Upgrading to Sierra?

Carbon Copy Cloner can help you transition smoothly!

macOS Sierra is here, but are you ready? OS upgrades offer the thrill of new features, better performance and bug fixes, but they can come at a price — your time and potentially your productivity. If you upgrade your OS only to discover that a critical third-party application or peripheral doesn't work right, you could be really lost when you discover that it's impossible to downgrade to a previous OS. Unless, that is, you have a complete, bootable backup of your Mac, pre-Sierra.

Make your bootable backup before upgrading

  1. Get a backup disk. If you need advice, we offer some here in CCC's documentation
  2. Prepare your backup volume for an installation of Mac OS X
  3. Download CCC and fire it up
  4. Choose your startup disk from the Source selector
  5. Choose your backup volume in the Destination selector
  6. Click the Clone button
  7. Sit back and watch the fastest cloning tool on Earth
  8. Detach your backup disk from your Mac and set it aside for a couple days. At least initially, you don't want the backup disk to be upgraded automatically by a scheduled backup task.

Once your clone is finished, test that your backup drive is bootable by selecting the backup disk as your startup disk in System Preferences and then restarting. Don't forget to change your startup disk back and restart after you test!

Upgrade to Sierra

Download Sierra from the App Store and apply the upgrade.

Install! Play! And make sure everything is working...

Take some time to run the applications that are most important to you. If, after a week or so you decide that everything is copacetic and you are ready to commit to the new operating system, fire up CCC and re-run the backup task with the same settings — CCC will update your backup volume with only the items that have changed since your last backup. This is an important step — once the backup task has completed, the operating system on your backup disk will match the source, and you will no longer be able to use the backup to downgrade to the previous OS.

If you have to downgrade, here's what you need to do

Keep in mind that when you open an Apple application on Sierra (e.g. Mail or Calendar), those applications will immediately and irreversibly upgrade the user data for those applications. You cannot simply reinstall El Capitan (for example), then go about your day with the upgraded user data; the El Capitan versions of those Apple applications can't use the upgraded data. If you need to downgrade to a previous OS, it is imperative that you have a complete, bootable backup of your Mac as it was prior to the upgrade.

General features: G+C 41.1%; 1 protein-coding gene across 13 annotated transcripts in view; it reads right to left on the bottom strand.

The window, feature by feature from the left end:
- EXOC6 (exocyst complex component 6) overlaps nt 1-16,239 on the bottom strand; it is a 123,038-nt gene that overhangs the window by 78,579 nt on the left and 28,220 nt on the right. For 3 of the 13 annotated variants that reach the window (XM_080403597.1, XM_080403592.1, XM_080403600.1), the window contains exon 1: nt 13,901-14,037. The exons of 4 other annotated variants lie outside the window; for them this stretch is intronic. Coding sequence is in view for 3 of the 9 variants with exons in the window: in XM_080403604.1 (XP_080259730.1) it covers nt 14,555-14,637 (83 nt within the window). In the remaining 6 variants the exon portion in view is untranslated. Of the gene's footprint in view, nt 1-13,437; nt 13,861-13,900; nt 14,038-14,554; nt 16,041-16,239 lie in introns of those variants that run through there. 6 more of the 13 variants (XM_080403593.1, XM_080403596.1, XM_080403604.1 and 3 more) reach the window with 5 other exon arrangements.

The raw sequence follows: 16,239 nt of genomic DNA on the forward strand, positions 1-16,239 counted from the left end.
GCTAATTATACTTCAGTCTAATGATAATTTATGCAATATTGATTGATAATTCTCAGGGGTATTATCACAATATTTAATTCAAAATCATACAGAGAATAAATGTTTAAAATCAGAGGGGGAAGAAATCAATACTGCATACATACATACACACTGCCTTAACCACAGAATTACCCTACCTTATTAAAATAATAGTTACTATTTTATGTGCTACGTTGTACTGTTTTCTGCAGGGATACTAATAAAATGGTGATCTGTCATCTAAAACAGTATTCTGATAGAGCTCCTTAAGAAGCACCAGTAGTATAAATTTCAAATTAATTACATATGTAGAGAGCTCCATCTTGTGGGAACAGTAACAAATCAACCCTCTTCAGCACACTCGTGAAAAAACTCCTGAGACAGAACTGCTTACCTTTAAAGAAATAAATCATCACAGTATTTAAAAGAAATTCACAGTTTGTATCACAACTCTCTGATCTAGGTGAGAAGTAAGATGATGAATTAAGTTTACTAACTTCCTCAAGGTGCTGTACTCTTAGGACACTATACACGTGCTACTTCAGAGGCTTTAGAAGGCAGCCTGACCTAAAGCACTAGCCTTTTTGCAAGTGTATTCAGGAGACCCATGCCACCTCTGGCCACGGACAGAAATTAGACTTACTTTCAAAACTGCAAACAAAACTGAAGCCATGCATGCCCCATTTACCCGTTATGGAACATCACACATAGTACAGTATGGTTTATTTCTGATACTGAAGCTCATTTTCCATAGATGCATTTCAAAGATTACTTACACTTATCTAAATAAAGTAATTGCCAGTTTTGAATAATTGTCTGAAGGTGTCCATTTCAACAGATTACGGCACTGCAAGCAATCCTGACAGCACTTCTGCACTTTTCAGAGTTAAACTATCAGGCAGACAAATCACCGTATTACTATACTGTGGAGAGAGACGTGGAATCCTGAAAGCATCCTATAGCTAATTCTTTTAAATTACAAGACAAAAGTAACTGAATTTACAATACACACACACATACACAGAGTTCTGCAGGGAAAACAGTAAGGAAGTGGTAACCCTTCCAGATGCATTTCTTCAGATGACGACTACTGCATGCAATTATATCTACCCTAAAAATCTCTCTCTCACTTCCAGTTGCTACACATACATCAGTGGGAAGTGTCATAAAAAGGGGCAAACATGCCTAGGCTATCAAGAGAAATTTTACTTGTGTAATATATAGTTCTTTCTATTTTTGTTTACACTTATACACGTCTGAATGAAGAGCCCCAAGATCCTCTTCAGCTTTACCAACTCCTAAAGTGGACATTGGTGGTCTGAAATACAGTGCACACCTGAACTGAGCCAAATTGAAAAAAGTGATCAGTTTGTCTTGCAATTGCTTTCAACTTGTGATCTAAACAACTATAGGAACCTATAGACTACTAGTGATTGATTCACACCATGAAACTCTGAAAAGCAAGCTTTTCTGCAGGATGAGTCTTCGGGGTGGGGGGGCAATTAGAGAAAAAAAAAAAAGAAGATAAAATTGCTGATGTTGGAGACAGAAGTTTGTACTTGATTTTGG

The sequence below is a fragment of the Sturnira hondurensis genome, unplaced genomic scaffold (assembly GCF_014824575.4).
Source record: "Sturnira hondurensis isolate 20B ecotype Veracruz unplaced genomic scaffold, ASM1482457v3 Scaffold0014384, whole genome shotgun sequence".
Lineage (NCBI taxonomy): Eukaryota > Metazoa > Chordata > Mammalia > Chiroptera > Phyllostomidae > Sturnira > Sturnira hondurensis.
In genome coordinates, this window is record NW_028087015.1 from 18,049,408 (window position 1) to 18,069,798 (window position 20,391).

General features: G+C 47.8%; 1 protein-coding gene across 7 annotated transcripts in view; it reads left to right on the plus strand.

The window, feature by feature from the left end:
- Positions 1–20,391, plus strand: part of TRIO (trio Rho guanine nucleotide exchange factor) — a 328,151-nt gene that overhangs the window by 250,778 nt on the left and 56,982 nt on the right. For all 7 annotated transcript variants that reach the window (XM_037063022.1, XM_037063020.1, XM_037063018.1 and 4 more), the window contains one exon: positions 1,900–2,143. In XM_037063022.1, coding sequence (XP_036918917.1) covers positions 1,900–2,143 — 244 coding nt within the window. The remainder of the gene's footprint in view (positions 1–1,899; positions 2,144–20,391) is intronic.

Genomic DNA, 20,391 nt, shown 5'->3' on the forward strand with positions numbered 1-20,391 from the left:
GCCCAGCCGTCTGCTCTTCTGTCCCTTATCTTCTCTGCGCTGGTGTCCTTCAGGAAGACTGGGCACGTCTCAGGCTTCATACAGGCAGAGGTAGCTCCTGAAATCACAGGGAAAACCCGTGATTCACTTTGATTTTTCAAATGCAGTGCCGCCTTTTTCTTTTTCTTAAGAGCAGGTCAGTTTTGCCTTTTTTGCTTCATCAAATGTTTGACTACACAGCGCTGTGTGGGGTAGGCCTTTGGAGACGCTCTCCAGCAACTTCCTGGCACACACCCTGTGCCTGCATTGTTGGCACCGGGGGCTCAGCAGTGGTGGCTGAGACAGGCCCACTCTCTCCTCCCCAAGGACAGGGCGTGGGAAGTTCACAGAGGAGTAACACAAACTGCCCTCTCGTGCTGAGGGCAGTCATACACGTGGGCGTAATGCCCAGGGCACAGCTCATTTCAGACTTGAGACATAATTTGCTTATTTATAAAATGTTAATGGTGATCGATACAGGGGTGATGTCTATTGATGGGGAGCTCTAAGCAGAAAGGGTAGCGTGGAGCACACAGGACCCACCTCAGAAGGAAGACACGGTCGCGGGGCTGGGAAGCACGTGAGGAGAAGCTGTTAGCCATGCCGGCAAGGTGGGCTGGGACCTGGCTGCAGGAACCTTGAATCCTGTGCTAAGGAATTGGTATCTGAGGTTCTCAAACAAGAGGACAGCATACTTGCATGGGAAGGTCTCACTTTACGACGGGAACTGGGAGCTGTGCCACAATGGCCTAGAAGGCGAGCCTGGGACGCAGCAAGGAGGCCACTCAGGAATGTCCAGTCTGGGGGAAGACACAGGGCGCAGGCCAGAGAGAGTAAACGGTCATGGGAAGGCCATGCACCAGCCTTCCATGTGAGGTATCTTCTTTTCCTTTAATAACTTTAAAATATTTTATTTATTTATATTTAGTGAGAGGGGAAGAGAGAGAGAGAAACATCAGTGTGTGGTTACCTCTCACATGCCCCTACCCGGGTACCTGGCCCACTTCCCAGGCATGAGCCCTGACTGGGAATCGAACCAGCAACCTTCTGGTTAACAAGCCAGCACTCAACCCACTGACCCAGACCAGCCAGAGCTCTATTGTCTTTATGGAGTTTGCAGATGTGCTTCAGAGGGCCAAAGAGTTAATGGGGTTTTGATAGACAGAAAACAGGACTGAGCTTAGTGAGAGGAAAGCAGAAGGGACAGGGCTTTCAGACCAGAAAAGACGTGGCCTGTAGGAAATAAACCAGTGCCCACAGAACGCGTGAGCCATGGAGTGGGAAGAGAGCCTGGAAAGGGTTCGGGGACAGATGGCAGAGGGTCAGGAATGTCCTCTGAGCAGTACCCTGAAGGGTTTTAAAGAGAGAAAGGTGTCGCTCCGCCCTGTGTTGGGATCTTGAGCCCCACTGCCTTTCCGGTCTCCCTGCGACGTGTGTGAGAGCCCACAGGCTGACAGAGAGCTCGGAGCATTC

To effectively restore everything back to a previous version of the OS, do the following:

  1. Attach your CCC backup disk to your Mac
  2. Open the Startup Disk preference pane in the System Preferences application
  3. Choose your backup volume as the startup disk, then click on the Restart button
  4. Ah yes, there's your old Mac, everything in order! If you need to get real work done, go right ahead. Anything you modify on the backup disk will be restored later.
  5. Launch CCC
  6. Select your backup volume from the source selector
  7. Select your Sierra volume from the destination selector
  8. Stick with the default settings — SafetyNet On
  9. Click the Clone button

When the restore process has completed, reset your startup disk in the System Preferences application and restart your Mac. You'll be back to your previous OS in no time! It'll be like putting on an old, comfortable pair of shoes that were just sitting there in the back of your closet, waiting for you to come home.

Note: If you created or modified any documents while the system was running Sierra, the older versions of your files will be restored. You can retrieve your more-recently-created documents from the _CCC SafetyNet folder at the root of your startup disk. Unfortunately, your personal data created by Apple applications (e.g. Calendar, AddressBook, Mail, Photos, etc.) while using the newer OS will be incompatible with an older OS, so it is not possible to restore that information. But you can retrieve specific documents created in other applications.

We're here to help

If you get stuck or need some advice, you can get help right from within CCC. Choose "Ask a question" from CCC's Help menu to pose a question to our Help Desk.